It is hard to determine whether the air quality is good or bad by our senses alone, because some air pollutants, like carbon monoxide, are colourless and odourless. Even air that looks clean may contain a lot of harmful substances. Air quality indices are tools to compute and indicate air quality. Nowadays, many cities announce their own ‘Air Pollution Index” or “Air Quality Health Index”, but in fact are using different data and calculations so we cannot directly compare one index with another.
If we take Hong Kong’s former “Air Pollution Index” as an example, we may discover it converts the concentrations of several major air pollutants to a scale between 0 and 500. The pollutant with the highest index is regarded as determining the final “Air Pollution Index”. The “Air Pollution Index” is also classified as one of the five levels – Low, Medium, High, Very High and Severe. Hong Kong had been using the “Air Pollution Index” since 1995. This made it easier for the public to get a clear picture of our air quality, and raised everyone’s concern regarding air quality.
Because the “Air Pollution Index” shifts to measure and compare the concentrations of air pollutants, it apparently ignores the relationship between these pollutants and health risks. Also, “Air Pollution Index” is computed on a 24-hour basis, so cannot reflect the air quality at this moment or for a particular couple of hours. In some places such as Canada, “Air Pollution Index” has been gradually replaced by “Air Quality Health Index”.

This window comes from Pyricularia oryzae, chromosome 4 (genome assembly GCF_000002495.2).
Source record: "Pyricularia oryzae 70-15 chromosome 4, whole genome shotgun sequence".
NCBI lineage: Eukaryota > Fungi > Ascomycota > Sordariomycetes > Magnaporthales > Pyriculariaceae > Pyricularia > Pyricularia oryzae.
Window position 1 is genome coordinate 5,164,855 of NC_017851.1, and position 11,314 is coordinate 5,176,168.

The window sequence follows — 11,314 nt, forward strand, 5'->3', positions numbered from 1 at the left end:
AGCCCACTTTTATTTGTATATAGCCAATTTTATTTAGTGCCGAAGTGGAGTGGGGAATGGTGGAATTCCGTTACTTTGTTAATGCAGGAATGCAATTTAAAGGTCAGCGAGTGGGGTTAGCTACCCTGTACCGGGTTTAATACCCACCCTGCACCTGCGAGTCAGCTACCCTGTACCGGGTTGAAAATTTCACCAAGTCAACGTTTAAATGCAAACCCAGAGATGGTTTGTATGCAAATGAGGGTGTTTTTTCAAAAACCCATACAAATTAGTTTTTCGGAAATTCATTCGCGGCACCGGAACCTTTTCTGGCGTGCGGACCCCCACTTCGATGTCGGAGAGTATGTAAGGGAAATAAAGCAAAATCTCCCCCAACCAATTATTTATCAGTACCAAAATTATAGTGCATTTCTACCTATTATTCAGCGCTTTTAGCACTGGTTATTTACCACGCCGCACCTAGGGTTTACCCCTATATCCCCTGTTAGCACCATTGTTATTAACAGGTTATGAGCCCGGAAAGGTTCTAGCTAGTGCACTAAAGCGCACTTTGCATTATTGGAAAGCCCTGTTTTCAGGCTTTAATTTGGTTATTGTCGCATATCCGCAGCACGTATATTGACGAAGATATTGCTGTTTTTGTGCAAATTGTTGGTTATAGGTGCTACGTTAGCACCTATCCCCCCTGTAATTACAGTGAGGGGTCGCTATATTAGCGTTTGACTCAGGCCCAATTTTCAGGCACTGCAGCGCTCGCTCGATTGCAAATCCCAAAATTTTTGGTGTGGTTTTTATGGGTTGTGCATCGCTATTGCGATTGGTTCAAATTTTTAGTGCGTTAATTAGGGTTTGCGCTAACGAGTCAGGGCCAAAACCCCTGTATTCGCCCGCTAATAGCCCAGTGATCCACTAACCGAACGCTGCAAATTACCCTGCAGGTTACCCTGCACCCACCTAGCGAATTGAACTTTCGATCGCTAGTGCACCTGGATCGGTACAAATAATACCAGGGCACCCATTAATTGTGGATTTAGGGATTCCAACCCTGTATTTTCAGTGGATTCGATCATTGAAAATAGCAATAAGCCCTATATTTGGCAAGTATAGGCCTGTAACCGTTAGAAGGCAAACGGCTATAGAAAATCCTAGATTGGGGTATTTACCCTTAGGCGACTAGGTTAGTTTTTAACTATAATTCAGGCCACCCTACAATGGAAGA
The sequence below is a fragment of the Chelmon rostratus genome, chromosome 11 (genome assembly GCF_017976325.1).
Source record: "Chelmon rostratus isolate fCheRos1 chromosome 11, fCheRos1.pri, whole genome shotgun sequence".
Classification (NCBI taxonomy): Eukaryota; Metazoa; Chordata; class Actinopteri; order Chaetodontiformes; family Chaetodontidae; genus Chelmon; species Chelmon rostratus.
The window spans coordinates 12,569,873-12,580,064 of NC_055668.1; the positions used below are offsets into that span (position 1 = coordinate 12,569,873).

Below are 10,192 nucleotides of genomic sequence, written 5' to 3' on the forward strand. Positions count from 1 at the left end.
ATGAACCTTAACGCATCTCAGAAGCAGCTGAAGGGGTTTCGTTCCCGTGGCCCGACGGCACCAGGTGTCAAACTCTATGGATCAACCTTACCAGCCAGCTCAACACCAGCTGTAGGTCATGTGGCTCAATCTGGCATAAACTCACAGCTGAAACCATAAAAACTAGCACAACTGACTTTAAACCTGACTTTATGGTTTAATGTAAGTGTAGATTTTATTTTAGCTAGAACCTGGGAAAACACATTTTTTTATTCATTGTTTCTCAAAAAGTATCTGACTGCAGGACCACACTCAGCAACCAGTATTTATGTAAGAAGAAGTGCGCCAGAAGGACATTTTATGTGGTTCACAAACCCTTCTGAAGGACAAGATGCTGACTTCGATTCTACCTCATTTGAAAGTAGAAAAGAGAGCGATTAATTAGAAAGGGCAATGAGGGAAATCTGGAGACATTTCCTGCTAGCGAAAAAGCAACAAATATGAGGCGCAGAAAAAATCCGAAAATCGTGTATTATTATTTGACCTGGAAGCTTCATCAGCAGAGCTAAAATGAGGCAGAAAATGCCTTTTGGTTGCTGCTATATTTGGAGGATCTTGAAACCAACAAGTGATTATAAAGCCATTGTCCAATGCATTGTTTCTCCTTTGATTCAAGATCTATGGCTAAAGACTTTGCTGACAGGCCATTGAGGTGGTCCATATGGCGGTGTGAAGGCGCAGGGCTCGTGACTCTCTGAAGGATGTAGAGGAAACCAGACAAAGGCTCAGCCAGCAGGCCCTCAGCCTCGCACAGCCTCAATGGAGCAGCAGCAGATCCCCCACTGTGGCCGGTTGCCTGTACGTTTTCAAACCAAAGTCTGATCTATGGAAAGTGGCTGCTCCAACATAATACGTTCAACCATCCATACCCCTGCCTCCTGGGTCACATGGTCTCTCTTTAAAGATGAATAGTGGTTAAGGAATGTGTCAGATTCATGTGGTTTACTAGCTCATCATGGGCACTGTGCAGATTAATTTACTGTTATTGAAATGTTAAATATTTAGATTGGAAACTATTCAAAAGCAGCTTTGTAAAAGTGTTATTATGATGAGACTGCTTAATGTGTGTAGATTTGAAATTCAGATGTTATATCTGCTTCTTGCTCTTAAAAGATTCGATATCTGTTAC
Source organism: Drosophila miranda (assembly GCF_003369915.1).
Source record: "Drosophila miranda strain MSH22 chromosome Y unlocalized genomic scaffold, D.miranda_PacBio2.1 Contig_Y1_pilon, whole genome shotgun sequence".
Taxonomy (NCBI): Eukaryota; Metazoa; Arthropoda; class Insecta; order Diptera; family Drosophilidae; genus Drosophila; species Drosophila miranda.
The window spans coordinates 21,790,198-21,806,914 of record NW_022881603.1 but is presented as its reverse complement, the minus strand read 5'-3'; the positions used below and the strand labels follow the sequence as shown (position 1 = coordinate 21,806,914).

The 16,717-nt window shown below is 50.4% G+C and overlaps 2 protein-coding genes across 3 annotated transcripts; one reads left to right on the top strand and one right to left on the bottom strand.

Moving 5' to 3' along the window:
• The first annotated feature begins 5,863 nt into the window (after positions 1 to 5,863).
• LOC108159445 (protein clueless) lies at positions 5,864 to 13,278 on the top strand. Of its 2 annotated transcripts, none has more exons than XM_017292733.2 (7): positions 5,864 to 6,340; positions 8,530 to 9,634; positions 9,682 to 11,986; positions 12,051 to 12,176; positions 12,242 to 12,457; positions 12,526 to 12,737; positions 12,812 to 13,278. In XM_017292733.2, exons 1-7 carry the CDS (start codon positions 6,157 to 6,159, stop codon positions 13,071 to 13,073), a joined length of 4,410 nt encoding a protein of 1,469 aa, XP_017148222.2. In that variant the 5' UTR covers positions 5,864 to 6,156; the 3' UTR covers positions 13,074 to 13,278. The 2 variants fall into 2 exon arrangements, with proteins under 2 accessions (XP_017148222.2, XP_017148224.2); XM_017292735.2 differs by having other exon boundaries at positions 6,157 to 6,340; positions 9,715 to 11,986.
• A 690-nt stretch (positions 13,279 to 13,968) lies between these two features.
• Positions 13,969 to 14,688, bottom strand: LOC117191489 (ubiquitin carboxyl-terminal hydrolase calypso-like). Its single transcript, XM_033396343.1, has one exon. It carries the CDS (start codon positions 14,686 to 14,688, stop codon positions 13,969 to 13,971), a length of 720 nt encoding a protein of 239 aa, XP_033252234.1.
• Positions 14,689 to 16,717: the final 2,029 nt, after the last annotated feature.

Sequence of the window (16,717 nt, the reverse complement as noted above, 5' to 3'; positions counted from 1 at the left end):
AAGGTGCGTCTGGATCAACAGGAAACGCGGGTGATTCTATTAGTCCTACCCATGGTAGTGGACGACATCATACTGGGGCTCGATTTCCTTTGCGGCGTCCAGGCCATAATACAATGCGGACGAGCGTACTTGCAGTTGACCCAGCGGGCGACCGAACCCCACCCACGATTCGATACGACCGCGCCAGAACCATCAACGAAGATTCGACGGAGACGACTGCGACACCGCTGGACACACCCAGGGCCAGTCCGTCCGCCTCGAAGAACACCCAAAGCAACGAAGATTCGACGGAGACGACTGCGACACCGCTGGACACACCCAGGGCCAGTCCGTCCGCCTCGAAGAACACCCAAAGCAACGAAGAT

In Hong Kong, the “Air Quality Health Index” became effective in December 2013. The index is calculated from status of four pollutants: nitrogen dioxide, ozone, sulphur dioxide and air particulates. It computes the average concentration of these pollutants in the last three hours. Each pollutant is linked to a risk factor, with a value proportional to the health impact. With the input of risk factors, concentrations of the four pollutants add up to form the “Air Quality Health Index”. By contrast with the old “Air Pollution Index”, which only represented the concentration of one pollutant with the highest index, the “Air Quality Health Index” includes four types of pollutants, so is more comprehensive and representative. More importantly, the new index incorporates health risks, so is more practical and compatible with our needs.
Text | Matthew Sin